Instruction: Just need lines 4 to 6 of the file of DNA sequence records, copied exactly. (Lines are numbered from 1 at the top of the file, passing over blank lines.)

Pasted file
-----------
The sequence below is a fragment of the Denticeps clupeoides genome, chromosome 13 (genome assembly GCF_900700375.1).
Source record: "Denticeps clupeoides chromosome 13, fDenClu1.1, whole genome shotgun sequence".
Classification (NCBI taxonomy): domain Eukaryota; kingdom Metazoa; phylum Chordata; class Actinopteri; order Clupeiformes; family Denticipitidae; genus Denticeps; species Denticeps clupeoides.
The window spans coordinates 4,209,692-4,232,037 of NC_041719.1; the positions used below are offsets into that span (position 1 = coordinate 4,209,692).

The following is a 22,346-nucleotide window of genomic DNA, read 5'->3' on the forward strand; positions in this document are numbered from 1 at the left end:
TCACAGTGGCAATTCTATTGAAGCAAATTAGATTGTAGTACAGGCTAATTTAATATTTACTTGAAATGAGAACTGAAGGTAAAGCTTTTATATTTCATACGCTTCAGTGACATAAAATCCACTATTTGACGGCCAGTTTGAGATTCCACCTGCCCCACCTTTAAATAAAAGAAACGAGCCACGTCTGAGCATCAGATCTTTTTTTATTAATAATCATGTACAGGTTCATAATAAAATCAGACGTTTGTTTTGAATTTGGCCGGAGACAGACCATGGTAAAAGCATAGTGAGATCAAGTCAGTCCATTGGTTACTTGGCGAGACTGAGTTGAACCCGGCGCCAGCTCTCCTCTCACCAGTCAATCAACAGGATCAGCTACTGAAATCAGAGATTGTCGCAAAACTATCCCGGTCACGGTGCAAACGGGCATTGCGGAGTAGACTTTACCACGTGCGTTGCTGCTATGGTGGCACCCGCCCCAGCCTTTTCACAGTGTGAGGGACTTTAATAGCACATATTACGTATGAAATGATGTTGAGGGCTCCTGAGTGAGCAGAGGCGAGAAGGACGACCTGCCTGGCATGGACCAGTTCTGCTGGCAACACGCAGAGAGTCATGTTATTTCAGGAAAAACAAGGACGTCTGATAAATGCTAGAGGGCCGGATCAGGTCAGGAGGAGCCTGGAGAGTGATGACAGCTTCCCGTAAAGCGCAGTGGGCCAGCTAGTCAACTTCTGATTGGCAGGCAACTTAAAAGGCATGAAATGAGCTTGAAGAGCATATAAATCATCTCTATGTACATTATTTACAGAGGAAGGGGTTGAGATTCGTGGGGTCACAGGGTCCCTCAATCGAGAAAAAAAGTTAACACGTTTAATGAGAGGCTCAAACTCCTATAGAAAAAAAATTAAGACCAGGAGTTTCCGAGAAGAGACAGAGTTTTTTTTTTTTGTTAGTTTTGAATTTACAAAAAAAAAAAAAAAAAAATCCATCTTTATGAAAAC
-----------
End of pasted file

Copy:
The window spans coordinates 4,209,692-4,232,037 of NC_041719.1; the positions used below are offsets into that span (position 1 = coordinate 4,209,692).

The following is a 22,346-nucleotide window of genomic DNA, read 5'->3' on the forward strand; positions in this document are numbered from 1 at the left end:
TCACAGTGGCAATTCTATTGAAGCAAATTAGATTGTAGTACAGGCTAATTTAATATTTACTTGAAATGAGAACTGAAGGTAAAGCTTTTATATTTCATACGCTTCAGTGACATAAAATCCACTATTTGACGGCCAGTTTGAGATTCCACCTGCCCCACCTTTAAATAAAAGAAACGAGCCACGTCTGAGCATCAGATCTTTTTTTATTAATAATCATGTACAGGTTCATAATAAAATCAGACGTTTGTTTTGAATTTGGCCGGAGACAGACCATGGTAAAAGCATAGTGAGATCAAGTCAGTCCATTGGTTACTTGGCGAGACTGAGTTGAACCCGGCGCCAGCTCTCCTCTCACCAGTCAATCAACAGGATCAGCTACTGAAATCAGAGATTGTCGCAAAACTATCCCGGTCACGGTGCAAACGGGCATTGCGGAGTAGACTTTACCACGTGCGTTGCTGCTATGGTGGCACCCGCCCCAGCCTTTTCACAGTGTGAGGGACTTTAATAGCACATATTACGTATGAAATGATGTTGAGGGCTCCTGAGTGAGCAGAGGCGAGAAGGACGACCTGCCTGGCATGGACCAGTTCTGCTGGCAACACGCAGAGAGTCATGTTATTTCAGGAAAAACAAGGACGTCTGATAAATGCTAGAGGGCCGGATCAGGTCAGGAGGAGCCTGGAGAGTGATGACAGCTTCCCGTAAAGCGCAGTGGGCCAGCTAGTCAACTTCTGATTGGCAGGCAACTTAAAAGGCATGAAATGAGCTTGAAGAGCATATAAATCATCTCTATGTACATTATTTACAGAGGAAGGGGTTGAGATTCGTGGGGTCACAGGGTCCCTCAATCGAGAAAAAAAGTTAACACGTTTAATGAGAGGCTCAAACTCCTATAGAAAAAAAATTAAGACCAGGAGTTTCCGAGAAGAGACAGAGTTTTTTTTTTTTGTTAGTTTTGAATTTACAAAAAAAAAAAAAAAAAAATCCATCTTTATGAAAAC